There is help available.  It is hard as hell to ask for help.  And you need to use the help in a way that if helpful to you.  That sounds dumb, let me explain what I mean.  I took every pill the doctor gave me.  I told him that they don’t work, give me more and more and more.  I didn’t tell him I was drinking at a very dangerous level.  If my older self could kick my younger self’s ass, you bet I would!  Medications help to stop the cycle.  They can help you put on the brakes so you have an opportunity to work on yourself.  For me, I have found what helps is for me to have an honest dialogue constantly with myself.  I have to recognize negative self talk when it creeps in, and I have to vigilantly keep it from taking hold.  I have to deal with every painful thing that comes into my life immediately, and I have to let shit go.  What I did with medication was not what it was intended to be used for.  I used it as a crutch instead of a tool.  Talking helps.  I talked, but I was never honest.  To be able to keep my mental health in check, I have to be 100% honest with myself, and with everyone around me.  Now, there is a difference between honesty and over-sharing.  It’s important to be appropriate, and not over share with people who don’t need to know EVERYTHING about you.  Still…talk to people..  There are times that I feel depression creeping back.  I talk about it.  I call out the boogeyman.  I will not suffer silently anymore.  I will not let the emotional pain become so debilitating that I wish for the end.


As we have seen from these very high profile suicides lately, this disease doesn’t discriminate.  I encourage you to take courage.  Take people to task who believe that calling someone ‘mental’ or ‘crazy’ or ‘bipolar’ is acceptable. Let’s stand up and stop stigmatizing mental illness.  I am no longer hiding in the shadows.  I have problems.  People who know me now have no idea what I used to be.  “No way are you bipolar!  Impossible!  You’re such a positive person!”  I think that maybe we should recognize those invisible signs.  Maybe compassion, empathy, and understanding don’t have to be lost on us anymore.  Maybe just listening for once, instead of just making our own points, is more important.  Maybe that person next to you needs to hear that you are glad to see them today.  Maybe a passing smile and nod is all the person on the street needs today.  Today, I pledge to you that I will smile more, I will acknowledge strangers, I will speak up and say, “I hope you have a good day today.”  We can change the world.  Kindness is all it takes.  I challenge you to join me.  Let’s help carry the load of others.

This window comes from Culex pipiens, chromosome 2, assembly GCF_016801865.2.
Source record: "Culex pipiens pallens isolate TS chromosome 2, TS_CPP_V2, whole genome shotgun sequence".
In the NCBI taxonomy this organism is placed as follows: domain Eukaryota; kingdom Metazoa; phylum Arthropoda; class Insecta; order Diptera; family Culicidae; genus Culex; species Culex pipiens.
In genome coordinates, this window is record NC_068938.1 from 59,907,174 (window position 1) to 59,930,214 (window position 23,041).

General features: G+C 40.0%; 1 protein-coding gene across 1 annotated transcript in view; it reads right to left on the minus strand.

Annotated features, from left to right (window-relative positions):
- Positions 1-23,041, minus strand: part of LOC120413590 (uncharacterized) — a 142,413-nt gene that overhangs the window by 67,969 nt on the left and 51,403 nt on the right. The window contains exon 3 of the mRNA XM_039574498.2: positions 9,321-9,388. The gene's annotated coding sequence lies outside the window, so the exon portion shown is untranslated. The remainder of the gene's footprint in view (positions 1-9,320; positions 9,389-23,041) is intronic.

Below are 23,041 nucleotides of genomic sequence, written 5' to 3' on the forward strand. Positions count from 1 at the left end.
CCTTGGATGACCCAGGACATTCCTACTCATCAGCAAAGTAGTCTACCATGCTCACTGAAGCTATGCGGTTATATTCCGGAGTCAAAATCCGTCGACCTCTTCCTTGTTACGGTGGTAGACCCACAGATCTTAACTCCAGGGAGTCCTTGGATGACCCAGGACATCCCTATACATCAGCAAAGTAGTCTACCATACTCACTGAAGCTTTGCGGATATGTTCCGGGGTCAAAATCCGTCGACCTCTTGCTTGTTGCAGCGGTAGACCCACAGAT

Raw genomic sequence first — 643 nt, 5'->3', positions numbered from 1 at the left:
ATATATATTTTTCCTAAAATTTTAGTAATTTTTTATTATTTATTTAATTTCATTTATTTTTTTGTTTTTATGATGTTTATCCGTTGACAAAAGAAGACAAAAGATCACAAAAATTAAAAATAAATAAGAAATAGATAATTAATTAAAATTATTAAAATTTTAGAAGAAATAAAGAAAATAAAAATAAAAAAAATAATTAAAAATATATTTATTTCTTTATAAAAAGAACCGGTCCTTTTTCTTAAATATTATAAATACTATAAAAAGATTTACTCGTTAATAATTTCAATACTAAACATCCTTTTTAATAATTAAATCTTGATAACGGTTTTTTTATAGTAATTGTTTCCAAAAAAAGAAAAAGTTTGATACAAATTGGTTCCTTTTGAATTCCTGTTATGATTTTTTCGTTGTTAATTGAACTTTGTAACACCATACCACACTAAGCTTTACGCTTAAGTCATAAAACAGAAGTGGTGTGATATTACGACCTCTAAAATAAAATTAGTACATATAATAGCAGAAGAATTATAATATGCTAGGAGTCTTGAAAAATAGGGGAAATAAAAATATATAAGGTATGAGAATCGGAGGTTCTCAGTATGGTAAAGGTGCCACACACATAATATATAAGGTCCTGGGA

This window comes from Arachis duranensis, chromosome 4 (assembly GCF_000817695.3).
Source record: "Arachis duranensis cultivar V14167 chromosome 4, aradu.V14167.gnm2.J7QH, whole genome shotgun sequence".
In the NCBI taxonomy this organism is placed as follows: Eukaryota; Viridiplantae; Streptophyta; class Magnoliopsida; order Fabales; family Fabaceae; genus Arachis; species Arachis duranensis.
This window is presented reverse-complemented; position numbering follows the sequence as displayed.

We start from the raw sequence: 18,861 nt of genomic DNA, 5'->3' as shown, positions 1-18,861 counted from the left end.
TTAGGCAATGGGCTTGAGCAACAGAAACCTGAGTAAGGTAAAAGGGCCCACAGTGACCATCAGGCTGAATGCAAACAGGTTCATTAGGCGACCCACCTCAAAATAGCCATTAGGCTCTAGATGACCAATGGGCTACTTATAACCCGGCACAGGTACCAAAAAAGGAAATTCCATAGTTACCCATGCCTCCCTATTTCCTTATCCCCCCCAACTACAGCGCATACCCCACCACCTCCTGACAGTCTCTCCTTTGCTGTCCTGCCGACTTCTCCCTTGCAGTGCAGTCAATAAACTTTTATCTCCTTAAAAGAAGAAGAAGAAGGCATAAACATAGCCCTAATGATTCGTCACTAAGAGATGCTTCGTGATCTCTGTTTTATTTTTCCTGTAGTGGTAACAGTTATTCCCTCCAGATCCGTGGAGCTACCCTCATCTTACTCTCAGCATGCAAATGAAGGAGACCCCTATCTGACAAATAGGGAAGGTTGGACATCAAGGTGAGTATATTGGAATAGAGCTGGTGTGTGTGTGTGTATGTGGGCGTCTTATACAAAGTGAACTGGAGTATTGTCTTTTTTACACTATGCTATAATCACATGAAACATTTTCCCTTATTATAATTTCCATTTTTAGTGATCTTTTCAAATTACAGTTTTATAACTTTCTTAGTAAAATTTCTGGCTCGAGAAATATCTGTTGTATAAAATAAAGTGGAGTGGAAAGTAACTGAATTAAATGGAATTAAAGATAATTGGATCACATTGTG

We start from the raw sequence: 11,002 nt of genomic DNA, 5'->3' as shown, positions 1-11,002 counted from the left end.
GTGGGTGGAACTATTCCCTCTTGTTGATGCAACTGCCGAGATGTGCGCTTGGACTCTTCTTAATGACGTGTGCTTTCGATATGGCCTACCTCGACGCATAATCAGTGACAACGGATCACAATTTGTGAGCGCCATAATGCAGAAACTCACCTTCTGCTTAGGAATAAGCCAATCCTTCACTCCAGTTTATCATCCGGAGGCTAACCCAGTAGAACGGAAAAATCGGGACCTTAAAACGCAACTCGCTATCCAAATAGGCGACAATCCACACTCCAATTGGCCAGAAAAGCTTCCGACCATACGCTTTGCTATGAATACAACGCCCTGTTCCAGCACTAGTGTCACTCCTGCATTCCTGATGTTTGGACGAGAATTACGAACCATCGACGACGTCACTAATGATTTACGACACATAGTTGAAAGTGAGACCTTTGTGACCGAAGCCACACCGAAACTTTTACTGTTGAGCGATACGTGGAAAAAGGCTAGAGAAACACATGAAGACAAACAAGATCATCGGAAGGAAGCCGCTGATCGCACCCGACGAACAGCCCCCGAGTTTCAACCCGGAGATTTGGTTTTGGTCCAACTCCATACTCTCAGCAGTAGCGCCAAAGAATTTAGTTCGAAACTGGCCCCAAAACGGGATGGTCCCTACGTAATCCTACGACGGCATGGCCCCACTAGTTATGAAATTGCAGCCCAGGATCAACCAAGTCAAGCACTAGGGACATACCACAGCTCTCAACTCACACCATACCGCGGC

I am sitting and watching a July 2017 Linkin Park concert, and I am fighting back tears.  To be surrounded by thousands of people who love and admire you, and still feel empty.  Please, don’t choose a permanent solution to temporary problems.  The world can’t stand to lose any more of us to this affliction.  Keep fighting.  You are not alone.

…and you are probably not crazy either!

Finding Motivation:  How to light your fire and keep it burning, even when it gets tough

Close your eyes.   Wait, don’t. How can you read this if your eyes are closed?  Instead, imagine with me Friday afternoon.  It’s probably been a really long week at work.  That guy you work with has been dancing on your last nerve.  Your neighbor has been working on keeping you up all night with left over Fourth of July fire crackers.  The kids are crabby.  Your spouse is feeling run down.  You?  You feel totally overwhelmed.   All you can think about is crashing and binge watching Netflix until it’s time to get up Monday morning, and start all over again.  This, my friends, is the rat race.  Is this the life you really want?  You see Facebook posts from perfect moms who go on perfect runs every perfect day and have perfect kids, and wonder, “How in the world is that possible, when I am struggling to just make it every day??”

If I said I didn’t have days like this, you would know I am lying.  Or maybe you wouldn’t.  The social media perfection machine makes me feel like such a failure some days.  Don’t get me wrong, I use social media.  It has one of two effects on me.  I either feel like such a complete loser by comparing myself to posts that may or may not be embellished, or I feel totally inspired to get off my tired bum and make myself better.  For me, Facebook is a total lost cause.  I gave up around the time that everyone I knew was farming fake crops and wanting me to contribute to their imaginary farms.  In my opinion, it was too much a time wasting, passive-aggressive bragging fest for my tastes.  Thankfully, I simply deleted my account and moved on with life.  Today, I use Instagram to look at positive and uplifting accounts to keep me moving towards my goals and grant me a bit of motivation.